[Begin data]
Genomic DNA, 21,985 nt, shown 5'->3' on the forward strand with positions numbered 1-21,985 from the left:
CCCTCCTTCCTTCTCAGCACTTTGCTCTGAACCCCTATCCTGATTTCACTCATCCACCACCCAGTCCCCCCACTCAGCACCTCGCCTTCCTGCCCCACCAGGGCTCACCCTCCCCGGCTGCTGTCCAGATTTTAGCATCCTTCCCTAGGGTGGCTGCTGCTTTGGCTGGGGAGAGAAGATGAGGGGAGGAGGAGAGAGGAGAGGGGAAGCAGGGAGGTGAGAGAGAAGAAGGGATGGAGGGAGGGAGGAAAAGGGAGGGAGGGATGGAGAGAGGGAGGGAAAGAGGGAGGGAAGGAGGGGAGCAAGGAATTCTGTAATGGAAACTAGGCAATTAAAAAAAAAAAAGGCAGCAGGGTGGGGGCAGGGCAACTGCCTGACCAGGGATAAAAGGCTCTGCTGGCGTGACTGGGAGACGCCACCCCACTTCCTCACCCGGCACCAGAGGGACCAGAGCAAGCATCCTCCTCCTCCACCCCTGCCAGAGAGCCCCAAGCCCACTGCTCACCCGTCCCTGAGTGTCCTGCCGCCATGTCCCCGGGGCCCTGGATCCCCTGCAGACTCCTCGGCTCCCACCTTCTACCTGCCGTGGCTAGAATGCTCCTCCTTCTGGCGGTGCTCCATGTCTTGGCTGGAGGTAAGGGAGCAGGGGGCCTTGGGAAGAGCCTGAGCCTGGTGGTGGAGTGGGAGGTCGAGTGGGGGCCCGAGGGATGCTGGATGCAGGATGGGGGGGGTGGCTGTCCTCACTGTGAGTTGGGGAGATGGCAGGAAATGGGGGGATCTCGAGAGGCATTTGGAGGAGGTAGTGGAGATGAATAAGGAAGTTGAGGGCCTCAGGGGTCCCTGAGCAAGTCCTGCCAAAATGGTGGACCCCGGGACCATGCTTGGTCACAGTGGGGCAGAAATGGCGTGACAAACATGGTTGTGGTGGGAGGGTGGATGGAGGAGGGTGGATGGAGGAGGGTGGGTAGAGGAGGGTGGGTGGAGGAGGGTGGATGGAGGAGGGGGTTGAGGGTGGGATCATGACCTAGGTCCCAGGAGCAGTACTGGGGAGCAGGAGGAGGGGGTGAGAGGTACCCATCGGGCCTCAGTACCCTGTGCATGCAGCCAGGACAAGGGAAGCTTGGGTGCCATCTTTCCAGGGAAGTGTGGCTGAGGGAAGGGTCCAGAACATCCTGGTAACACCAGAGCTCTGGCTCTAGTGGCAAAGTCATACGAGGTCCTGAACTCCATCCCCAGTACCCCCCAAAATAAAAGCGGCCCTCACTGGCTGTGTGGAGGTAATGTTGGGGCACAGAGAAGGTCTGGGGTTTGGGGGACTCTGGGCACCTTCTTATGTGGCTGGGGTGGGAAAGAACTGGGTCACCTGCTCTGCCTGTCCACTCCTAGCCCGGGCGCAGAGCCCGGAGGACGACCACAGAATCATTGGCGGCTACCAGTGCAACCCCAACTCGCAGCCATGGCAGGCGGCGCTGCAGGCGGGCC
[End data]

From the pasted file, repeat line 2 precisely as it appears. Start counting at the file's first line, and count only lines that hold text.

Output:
CCCTCCTTCCTTCTCAGCACTTTGCTCTGAACCCCTATCCTGATTTCACTCATCCACCACCCAGTCCCCCCACTCAGCACCTCGCCTTCCTGCCCCACCAGGGCTCACCCTCCCCGGCTGCTGTCCAGATTTTAGCATCCTTCCCTAGGGTGGCTGCTGCTTTGGCTGGGGAGAGAAGATGAGGGGAGGAGGAGAGAGGAGAGGGGAAGCAGGGAGGTGAGAGAGAAGAAGGGATGGAGGGAGGGAGGAAAAGGGAGGGAGGGATGGAGAGAGGGAGGGAAAGAGGGAGGGAAGGAGGGGAGCAAGGAATTCTGTAATGGAAACTAGGCAATTAAAAAAAAAAAAGGCAGCAGGGTGGGGGCAGGGCAACTGCCTGACCAGGGATAAAAGGCTCTGCTGGCGTGACTGGGAGACGCCACCCCACTTCCTCACCCGGCACCAGAGGGACCAGAGCAAGCATCCTCCTCCTCCACCCCTGCCAGAGAGCCCCAAGCCCACTGCTCACCCGTCCCTGAGTGTCCTGCCGCCATGTCCCCGGGGCCCTGGATCCCCTGCAGACTCCTCGGCTCCCACCTTCTACCTGCCGTGGCTAGAATGCTCCTCCTTCTGGCGGTGCTCCATGTCTTGGCTGGAGGTAAGGGAGCAGGGGGCCTTGGGAAGAGCCTGAGCCTGGTGGTGGAGTGGGAGGTCGAGTGGGGGCCCGAGGGATGCTGGATGCAGGATGGGGGGGGTGGCTGTCCTCACTGTGAGTTGGGGAGATGGCAGGAAATGGGGGGATCTCGAGAGGCATTTGGAGGAGGTAGTGGAGATGAATAAGGAAGTTGAGGGCCTCAGGGGTCCCTGAGCAAGTCCTGCCAAAATGGTGGACCCCGGGACCATGCTTGGTCACAGTGGGGCAGAAATGGCGTGACAAACATGGTTGTGGTGGGAGGGTGGATGGAGGAGGGTGGATGGAGGAGGGTGGGTAGAGGAGGGTGGGTGGAGGAGGGTGGATGGAGGAGGGGGTTGAGGGTGGGATCATGACCTAGGTCCCAGGAGCAGTACTGGGGAGCAGGAGGAGGGGGTGAGAGGTACCCATCGGGCCTCAGTACCCTGTGCATGCAGCCAGGACAAGGGAAGCTTGGGTGCCATCTTTCCAGGGAAGTGTGGCTGAGGGAAGGGTCCAGAACATCCTGGTAACACCAGAGCTCTGGCTCTAGTGGCAAAGTCATACGAGGTCCTGAACTCCATCCCCAGTACCCCCCAAAATAAAAGCGGCCCTCACTGGCTGTGTGGAGGTAATGTTGGGGCACAGAGAAGGTCTGGGGTTTGGGGGACTCTGGGCACCTTCTTATGTGGCTGGGGTGGGAAAGAACTGGGTCACCTGCTCTGCCTGTCCACTCCTAGCCCGGGCGCAGAGCCCGGAGGACGACCACAGAATCATTGGCGGCTACCAGTGCAACCCCAACTCGCAGCCATGGCAGGCGGCGCTGCAGGCGGGCC